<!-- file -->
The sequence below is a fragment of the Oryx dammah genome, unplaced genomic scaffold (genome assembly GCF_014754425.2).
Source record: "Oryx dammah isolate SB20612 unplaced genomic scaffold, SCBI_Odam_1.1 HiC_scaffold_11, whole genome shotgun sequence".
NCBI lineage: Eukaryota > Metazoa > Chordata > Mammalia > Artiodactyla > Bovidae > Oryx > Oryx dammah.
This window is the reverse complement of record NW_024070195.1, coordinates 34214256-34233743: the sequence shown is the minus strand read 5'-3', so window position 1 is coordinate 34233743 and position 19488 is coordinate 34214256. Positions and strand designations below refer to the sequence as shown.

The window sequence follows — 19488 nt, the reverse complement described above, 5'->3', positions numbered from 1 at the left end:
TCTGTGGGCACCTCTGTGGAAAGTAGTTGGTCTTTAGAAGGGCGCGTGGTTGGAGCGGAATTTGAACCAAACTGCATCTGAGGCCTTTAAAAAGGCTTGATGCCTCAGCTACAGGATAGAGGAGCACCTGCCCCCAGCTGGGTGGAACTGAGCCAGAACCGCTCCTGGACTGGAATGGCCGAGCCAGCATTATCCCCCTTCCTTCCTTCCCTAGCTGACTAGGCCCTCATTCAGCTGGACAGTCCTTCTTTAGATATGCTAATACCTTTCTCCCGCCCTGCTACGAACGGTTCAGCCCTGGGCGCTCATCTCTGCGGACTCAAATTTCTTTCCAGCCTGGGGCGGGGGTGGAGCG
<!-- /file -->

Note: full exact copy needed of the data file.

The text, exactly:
The sequence below is a fragment of the Oryx dammah genome, unplaced genomic scaffold (genome assembly GCF_014754425.2).
Source record: "Oryx dammah isolate SB20612 unplaced genomic scaffold, SCBI_Odam_1.1 HiC_scaffold_11, whole genome shotgun sequence".
NCBI lineage: Eukaryota > Metazoa > Chordata > Mammalia > Artiodactyla > Bovidae > Oryx > Oryx dammah.
This window is the reverse complement of record NW_024070195.1, coordinates 34214256-34233743: the sequence shown is the minus strand read 5'-3', so window position 1 is coordinate 34233743 and position 19488 is coordinate 34214256. Positions and strand designations below refer to the sequence as shown.

The window sequence follows — 19488 nt, the reverse complement described above, 5'->3', positions numbered from 1 at the left end:
TCTGTGGGCACCTCTGTGGAAAGTAGTTGGTCTTTAGAAGGGCGCGTGGTTGGAGCGGAATTTGAACCAAACTGCATCTGAGGCCTTTAAAAAGGCTTGATGCCTCAGCTACAGGATAGAGGAGCACCTGCCCCCAGCTGGGTGGAACTGAGCCAGAACCGCTCCTGGACTGGAATGGCCGAGCCAGCATTATCCCCCTTCCTTCCTTCCCTAGCTGACTAGGCCCTCATTCAGCTGGACAGTCCTTCTTTAGATATGCTAATACCTTTCTCCCGCCCTGCTACGAACGGTTCAGCCCTGGGCGCTCATCTCTGCGGACTCAAATTTCTTTCCAGCCTGGGGCGGGGGTGGAGCG